Janet Sheridan: Blame it on birth order

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Janet Sheridan

I felt mistreated when Mom assigned chores by age. Being too old for Barbara’s pretend work and too young for Carolyn’s skilled tasks, I drew the ugliest jobs.

I remember pushing our vacuum down the hall, trying to finish before the antiquated machine erupted. It needed to be emptied; I hoped to avoid doing so by stowing it away before Mom noticed the dust clouds oozing from its bloated pores.

I cut mean glances at Carolyn who ironed in the kitchen, popping nary a bead of sweat. She sneered back at me as she took a sip of lemonade, turned up the radio, and crooned with Patti Page: “How much is that doggie in the window—arf! arf!” Seemed more like a party than work to me.

Pushing my belching machine into the living room, I aimed for Barbara, who sat on the floor pairing clean socks from the laundry. Concentrating on her task, she didn’t look up, increasing the chances I could inflict serious injury.

I had to veer off at the last moment when Mom appeared. She gave Barbara towels to fold and praise: “Look at the good job you’re doing; you’re getting to be a big help.”

What was I? An incompetent orphan on loan from the poor house?

No, I was a middle child.

Recently, in an article about the impact of birth order on the personalities of children, I learned that, “If you are a middle child, you probably have fewer photos in the family album.”

Bingo!

A stranger could skim our family albums and immediately identify me as the in-betweener. Baby pictures of the other 6 abound, a few even shot by professional photographers. My infant gallery consists of one fuzzy snapshot Mom thought might be me.

Not that I’m complaining. For every downside listed by the experts for middle children, I experienced an advantage. Evidently, I should have felt lost in the crowd: unknown and unnoticed. No problem. I discovered I could do anything I wanted during the chaos created by rebellious teenagers or needy babies.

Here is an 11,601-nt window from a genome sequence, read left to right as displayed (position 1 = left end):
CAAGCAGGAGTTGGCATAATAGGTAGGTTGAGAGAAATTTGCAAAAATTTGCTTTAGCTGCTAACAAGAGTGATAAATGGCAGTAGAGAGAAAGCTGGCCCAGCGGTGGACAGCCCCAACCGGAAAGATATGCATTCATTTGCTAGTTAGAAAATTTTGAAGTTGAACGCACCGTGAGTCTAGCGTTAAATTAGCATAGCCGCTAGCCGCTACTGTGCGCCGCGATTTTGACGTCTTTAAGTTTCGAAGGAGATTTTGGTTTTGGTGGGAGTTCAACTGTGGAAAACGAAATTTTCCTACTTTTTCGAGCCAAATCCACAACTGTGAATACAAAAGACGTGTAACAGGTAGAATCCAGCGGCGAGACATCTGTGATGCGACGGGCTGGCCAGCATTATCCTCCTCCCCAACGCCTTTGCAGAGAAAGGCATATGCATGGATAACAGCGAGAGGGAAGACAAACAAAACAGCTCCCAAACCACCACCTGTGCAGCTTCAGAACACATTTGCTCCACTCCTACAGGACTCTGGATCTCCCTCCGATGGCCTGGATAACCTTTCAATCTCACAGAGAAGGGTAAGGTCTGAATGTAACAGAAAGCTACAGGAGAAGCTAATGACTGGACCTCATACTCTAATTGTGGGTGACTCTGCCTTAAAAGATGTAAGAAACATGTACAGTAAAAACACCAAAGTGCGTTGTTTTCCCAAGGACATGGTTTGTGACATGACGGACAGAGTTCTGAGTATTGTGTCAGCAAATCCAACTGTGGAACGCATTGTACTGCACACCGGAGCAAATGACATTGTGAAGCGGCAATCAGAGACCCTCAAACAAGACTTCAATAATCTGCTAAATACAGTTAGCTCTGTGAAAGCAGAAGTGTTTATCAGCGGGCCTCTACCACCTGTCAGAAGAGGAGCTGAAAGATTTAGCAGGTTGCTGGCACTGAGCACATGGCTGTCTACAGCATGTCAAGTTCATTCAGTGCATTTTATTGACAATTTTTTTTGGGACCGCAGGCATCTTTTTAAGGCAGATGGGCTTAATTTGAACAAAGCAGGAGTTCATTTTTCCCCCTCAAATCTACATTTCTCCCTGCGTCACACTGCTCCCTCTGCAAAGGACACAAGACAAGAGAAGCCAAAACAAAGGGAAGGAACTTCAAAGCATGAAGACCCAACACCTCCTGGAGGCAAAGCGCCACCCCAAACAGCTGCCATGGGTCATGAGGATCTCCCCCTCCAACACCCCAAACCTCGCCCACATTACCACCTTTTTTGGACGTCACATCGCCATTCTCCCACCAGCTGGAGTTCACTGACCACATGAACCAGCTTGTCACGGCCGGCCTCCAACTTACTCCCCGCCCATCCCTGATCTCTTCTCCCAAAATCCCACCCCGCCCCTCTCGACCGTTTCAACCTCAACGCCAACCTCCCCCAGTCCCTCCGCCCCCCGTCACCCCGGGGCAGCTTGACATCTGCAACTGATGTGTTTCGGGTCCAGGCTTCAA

Another accepted generalization: “Middle children may feel life is unfair since they enjoy neither the privileges of the older nor the attention given the younger.”

At times I did whine, especially when Bob or Carolyn thumped on me; then, when I flicked Barbara, I heard: “Shame on you. You’re old enough to know better.”

But I recognize that the privileges of the older came with increased responsibility — they had to babysit the rest of us; I could think of nothing worse. As for the babies, they were at the mercy of all of us. They couldn’t evade supervision as I could, though they did sometimes try to outrun us.

The positive middle-child descriptors — cooperative, flexible, independent — seemed like good traits to me. The negative characteristics — secretive, avoids conflict, may exaggerate or lie to get attention — couldn’t possibly describe me. Every word I write is true.

In addition, I see some advantages to my middle position the researchers didn’t mention: I received excellent parenting. Mom and Dad hit their stride with me. They had learned from skirmishes with the oldest, but weren’t yet battle-weary, as with the youngest.

At family reunions I notice another blessing of my birth order. Twenty one years separate my oldest and youngest siblings. Lawrence was a Marine in Korea when JL was born. I’m lucky to be in the middle. I know all the others in sometimes alarming detail, and I love every wonderful thing about each of them. And I believe they feel the same about me.

“Feels unloved and left out,” one authority described middle children.

Not in my family.

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